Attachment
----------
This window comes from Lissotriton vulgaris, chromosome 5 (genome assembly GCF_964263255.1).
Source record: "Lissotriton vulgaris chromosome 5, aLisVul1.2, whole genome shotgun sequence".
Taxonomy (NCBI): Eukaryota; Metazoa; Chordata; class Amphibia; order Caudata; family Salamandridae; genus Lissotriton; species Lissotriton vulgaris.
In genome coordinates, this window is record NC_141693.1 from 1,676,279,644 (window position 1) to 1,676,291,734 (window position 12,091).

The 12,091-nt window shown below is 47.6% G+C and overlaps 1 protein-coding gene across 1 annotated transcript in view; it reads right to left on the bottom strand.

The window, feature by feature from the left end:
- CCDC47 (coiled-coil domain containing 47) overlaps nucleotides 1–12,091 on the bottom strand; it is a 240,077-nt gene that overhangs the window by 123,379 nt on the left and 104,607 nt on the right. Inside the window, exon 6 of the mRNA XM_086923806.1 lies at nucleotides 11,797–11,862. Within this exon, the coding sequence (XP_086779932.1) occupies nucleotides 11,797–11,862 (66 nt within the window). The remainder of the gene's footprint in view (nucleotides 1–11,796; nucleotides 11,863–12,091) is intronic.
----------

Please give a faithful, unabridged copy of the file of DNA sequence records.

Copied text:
This window comes from Lissotriton vulgaris, chromosome 5 (genome assembly GCF_964263255.1).
Source record: "Lissotriton vulgaris chromosome 5, aLisVul1.2, whole genome shotgun sequence".
Taxonomy (NCBI): Eukaryota; Metazoa; Chordata; class Amphibia; order Caudata; family Salamandridae; genus Lissotriton; species Lissotriton vulgaris.
In genome coordinates, this window is record NC_141693.1 from 1,676,279,644 (window position 1) to 1,676,291,734 (window position 12,091).

The 12,091-nt window shown below is 47.6% G+C and overlaps 1 protein-coding gene across 1 annotated transcript in view; it reads right to left on the bottom strand.

The window, feature by feature from the left end:
- CCDC47 (coiled-coil domain containing 47) overlaps nucleotides 1–12,091 on the bottom strand; it is a 240,077-nt gene that overhangs the window by 123,379 nt on the left and 104,607 nt on the right. Inside the window, exon 6 of the mRNA XM_086923806.1 lies at nucleotides 11,797–11,862. Within this exon, the coding sequence (XP_086779932.1) occupies nucleotides 11,797–11,862 (66 nt within the window). The remainder of the gene's footprint in view (nucleotides 1–11,796; nucleotides 11,863–12,091) is intronic.